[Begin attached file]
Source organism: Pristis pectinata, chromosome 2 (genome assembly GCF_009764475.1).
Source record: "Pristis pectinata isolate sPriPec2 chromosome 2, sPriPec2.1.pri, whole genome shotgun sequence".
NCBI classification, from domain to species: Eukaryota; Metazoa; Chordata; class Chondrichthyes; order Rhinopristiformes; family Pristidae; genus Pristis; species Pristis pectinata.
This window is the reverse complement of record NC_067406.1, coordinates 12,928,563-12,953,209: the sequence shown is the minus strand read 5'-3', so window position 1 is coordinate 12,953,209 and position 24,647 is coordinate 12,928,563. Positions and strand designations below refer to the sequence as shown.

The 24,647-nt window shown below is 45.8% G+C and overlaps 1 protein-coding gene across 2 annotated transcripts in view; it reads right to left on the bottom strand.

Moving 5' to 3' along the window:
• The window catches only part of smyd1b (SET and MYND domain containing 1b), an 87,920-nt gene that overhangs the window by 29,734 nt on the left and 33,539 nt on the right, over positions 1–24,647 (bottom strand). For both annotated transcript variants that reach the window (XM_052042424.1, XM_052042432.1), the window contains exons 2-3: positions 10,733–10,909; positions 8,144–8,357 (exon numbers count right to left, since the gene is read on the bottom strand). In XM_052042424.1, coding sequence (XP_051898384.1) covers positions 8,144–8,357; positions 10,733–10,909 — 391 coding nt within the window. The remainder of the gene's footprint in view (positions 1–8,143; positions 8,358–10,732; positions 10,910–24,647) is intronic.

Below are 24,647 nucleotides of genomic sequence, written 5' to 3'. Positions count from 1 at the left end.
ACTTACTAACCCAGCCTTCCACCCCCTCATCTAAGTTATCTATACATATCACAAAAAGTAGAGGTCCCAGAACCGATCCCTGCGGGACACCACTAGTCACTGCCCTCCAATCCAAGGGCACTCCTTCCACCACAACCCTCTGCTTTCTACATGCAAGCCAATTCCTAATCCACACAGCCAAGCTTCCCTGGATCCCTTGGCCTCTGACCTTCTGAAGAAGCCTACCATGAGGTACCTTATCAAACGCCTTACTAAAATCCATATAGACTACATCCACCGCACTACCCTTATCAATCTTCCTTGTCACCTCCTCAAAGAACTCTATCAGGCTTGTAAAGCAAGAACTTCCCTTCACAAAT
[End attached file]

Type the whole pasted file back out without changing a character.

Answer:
Source organism: Pristis pectinata, chromosome 2 (genome assembly GCF_009764475.1).
Source record: "Pristis pectinata isolate sPriPec2 chromosome 2, sPriPec2.1.pri, whole genome shotgun sequence".
NCBI classification, from domain to species: Eukaryota; Metazoa; Chordata; class Chondrichthyes; order Rhinopristiformes; family Pristidae; genus Pristis; species Pristis pectinata.
This window is the reverse complement of record NC_067406.1, coordinates 12,928,563-12,953,209: the sequence shown is the minus strand read 5'-3', so window position 1 is coordinate 12,953,209 and position 24,647 is coordinate 12,928,563. Positions and strand designations below refer to the sequence as shown.

The 24,647-nt window shown below is 45.8% G+C and overlaps 1 protein-coding gene across 2 annotated transcripts in view; it reads right to left on the bottom strand.

Moving 5' to 3' along the window:
• The window catches only part of smyd1b (SET and MYND domain containing 1b), an 87,920-nt gene that overhangs the window by 29,734 nt on the left and 33,539 nt on the right, over positions 1–24,647 (bottom strand). For both annotated transcript variants that reach the window (XM_052042424.1, XM_052042432.1), the window contains exons 2-3: positions 10,733–10,909; positions 8,144–8,357 (exon numbers count right to left, since the gene is read on the bottom strand). In XM_052042424.1, coding sequence (XP_051898384.1) covers positions 8,144–8,357; positions 10,733–10,909 — 391 coding nt within the window. The remainder of the gene's footprint in view (positions 1–8,143; positions 8,358–10,732; positions 10,910–24,647) is intronic.

Below are 24,647 nucleotides of genomic sequence, written 5' to 3'. Positions count from 1 at the left end.
ACTTACTAACCCAGCCTTCCACCCCCTCATCTAAGTTATCTATACATATCACAAAAAGTAGAGGTCCCAGAACCGATCCCTGCGGGACACCACTAGTCACTGCCCTCCAATCCAAGGGCACTCCTTCCACCACAACCCTCTGCTTTCTACATGCAAGCCAATTCCTAATCCACACAGCCAAGCTTCCCTGGATCCCTTGGCCTCTGACCTTCTGAAGAAGCCTACCATGAGGTACCTTATCAAACGCCTTACTAAAATCCATATAGACTACATCCACCGCACTACCCTTATCAATCTTCCTTGTCACCTCCTCAAAGAACTCTATCAGGCTTGTAAAGCAAGAACTTCCCTTCACAAAT